If we’re talking about an MSS/OMA unit whose purpose and mission is focused on the latter set of tasks I’ve named, I see no reason why the social identities (including the racial identity) of the potential leader are a significant determinant over and above what administrative competencies one possesses and what multicultural competencies one possesses to be effective in the role.

It seems from Green’s discussion, that cultural programming and cultural support services, especially cultural support services, may be uppermost in his mind. For these services, I can see why Green would prefer there to be a racially minoritized person in that role. We know from a litany of racial identity development models that there comes a point where there may be a high degree of resistance to approaching a racial majority person for support with dealing with racism. Resistance and suspicion of even White allies is part of the process of development. Students in that developmental place, may not well-receive a MSS/OMA director who is White. But other considerations must factor in first.

As a hiring officer makes a decision about hiring a new MSS/OMA director, that person must first know what the institutional climate is and how pervasive racism is on campus, how embattled racially minoritized students are due to microaggressions, and what the students are looking for in terms of leadership in this area. Now is not the time to be supposedly innovative and progressive and decide to saddle the campus with a White MSS/OMA leader just to fulfill some desire to “break stereotypes” or not practice “reverse racism.” Consideration of the factors I’ve just noted makes the social identities of a potential candidate quite relevant.

On campuses where one unit carries out all these functions (typical for small, private liberal arts colleges, like Kalamazoo College where I attended, and where I cut my teeth as a professional working in multicultural affairs at Kenyon College before going to graduate school), it’s much more difficult to say who should lead. As I’ve presented with a colleague before, such a person is often a “messiah” expected to be all things to all people. That’s a high expectation to live up to, regardless of one’s racial identity. On such campuses where the MSS/OMA unit is often just one person and there is already a paucity of racially minoritized people as faculty or staff on campus, I think one is hard-pressed to make an argument to hire a White person as the director and sole occupant of that office over a racially minoritized person who is equally qualified. Sometimes, institutions use that position to help to racially diversify their staffs (or maintain that diversity) when the position comes available or is created, as that office sometimes has higher turnover than the directors of other units in the divison.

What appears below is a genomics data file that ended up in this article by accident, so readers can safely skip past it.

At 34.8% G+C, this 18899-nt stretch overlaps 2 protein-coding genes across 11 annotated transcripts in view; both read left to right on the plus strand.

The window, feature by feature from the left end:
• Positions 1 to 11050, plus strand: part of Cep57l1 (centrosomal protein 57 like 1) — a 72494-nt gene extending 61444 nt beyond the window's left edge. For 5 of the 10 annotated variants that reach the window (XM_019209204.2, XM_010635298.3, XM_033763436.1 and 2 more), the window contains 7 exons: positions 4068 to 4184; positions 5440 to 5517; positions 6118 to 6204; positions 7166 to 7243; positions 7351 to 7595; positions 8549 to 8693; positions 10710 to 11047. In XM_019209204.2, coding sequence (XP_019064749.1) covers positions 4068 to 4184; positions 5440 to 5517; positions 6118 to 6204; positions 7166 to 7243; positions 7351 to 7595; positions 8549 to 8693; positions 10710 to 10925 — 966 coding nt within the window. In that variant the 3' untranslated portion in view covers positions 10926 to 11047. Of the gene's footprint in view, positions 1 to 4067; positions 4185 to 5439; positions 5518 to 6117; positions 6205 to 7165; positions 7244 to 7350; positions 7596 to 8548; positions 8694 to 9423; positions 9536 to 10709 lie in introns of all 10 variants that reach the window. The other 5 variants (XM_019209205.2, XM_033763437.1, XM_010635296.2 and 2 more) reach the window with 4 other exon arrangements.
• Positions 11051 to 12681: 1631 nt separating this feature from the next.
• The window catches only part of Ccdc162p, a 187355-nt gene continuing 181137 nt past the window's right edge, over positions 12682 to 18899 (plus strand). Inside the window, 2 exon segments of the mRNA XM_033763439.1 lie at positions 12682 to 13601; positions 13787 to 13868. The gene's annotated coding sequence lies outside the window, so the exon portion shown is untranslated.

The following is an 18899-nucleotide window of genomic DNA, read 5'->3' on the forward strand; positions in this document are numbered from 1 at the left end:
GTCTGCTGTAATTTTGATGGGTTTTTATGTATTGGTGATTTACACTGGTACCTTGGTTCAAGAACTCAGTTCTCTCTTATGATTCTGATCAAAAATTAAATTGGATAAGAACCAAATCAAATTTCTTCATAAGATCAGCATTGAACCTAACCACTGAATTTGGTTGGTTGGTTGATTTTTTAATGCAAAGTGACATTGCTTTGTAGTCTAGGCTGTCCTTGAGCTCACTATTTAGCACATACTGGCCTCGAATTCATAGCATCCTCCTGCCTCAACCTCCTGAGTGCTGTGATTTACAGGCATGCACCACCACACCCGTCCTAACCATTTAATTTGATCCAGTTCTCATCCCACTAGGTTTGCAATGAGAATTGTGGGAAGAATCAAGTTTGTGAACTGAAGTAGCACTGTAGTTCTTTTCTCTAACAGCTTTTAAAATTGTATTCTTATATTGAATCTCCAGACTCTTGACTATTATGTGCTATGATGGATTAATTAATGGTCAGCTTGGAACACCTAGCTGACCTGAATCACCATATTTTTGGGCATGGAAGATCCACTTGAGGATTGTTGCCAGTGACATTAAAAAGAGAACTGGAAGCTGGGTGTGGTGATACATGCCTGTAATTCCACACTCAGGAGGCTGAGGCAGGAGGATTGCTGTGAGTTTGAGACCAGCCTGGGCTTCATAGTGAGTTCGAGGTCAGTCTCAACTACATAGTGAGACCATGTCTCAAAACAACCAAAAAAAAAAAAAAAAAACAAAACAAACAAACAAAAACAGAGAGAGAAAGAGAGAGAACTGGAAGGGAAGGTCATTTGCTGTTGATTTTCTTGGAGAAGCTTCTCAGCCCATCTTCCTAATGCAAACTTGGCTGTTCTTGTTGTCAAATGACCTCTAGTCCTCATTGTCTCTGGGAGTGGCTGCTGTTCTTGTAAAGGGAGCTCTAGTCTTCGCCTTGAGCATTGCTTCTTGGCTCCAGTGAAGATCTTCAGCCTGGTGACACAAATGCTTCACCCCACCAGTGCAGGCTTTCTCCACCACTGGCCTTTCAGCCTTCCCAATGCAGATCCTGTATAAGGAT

But there’s another factor to consider in this discussion that is almost-never named. Where else will you see POC on campus, if not in MSS/OMA? Where else will you see a racially minoritized person in a leadership position on campus, with an assistant dean title or even associate dean title, if not as the director of the MSS/OMA unit? (Sometimes not even the MSS/OMA director gets a dean-level title even if every other unit director in the division does, but that’s another story.) It is a fact of institutional racism and systemic racism within student affairs as a profession that it’s almost impossible to find a racially minoritized person who is a unit director, let alone an assistant/associate dean, outside multicultural affairs. This is getting better, but it’s not where it needs to be. Racially minoritized people have been consigned (some even say ghettoized) to MSS/OMA units, at the same time as White people now are pressuring for the right (which is such a reflection of privilege to think that it’s your right to have any position anywhere, to demand for it – ugh, check your privilege please) to lead such units. It’s the student affairs version of professional gentrification. We’ll look around one day if we’re not careful and have all-White student affairs divisions and people will claim to not know how that happened but talk about how progressive it is and how social justice-oriented they are. I can’t think of anything more insidiously racist than for White people who already occupy 90% of student affairs positions on campus to lobby for the right to also occupy the other 10% as well, while not lobbying for more equitable racial representation of the other 90% of positions in the field.

I can’t even.

Do I know White people who are doing good work as directors of MSS/OMA units on their campuses? Yes, I do. I think about Jennifer McCreary Ford who is the director of the MSS unit at Texas A&M University. She is a White, heterosexual, cisgender, able-bodied and neuro-typical, and Christian, woman. We went through SJTI together and were in the same core group and there and since then, I have come to know her to be a strong advocate who is continuing to do her own self-work to dismantle internalized dominance and recognize patterns of oppression, and who has earned the trust and respect of her students and colleagues at A&M and has sense enough to know that she needs staff around her who reflect the diversity of the students her office serves.

These are the fundamental and necessary qualities for EVERY and ANY person who aspires to be the director of a MSS/OMA unit, I don’t care how they identify racially or anyway else.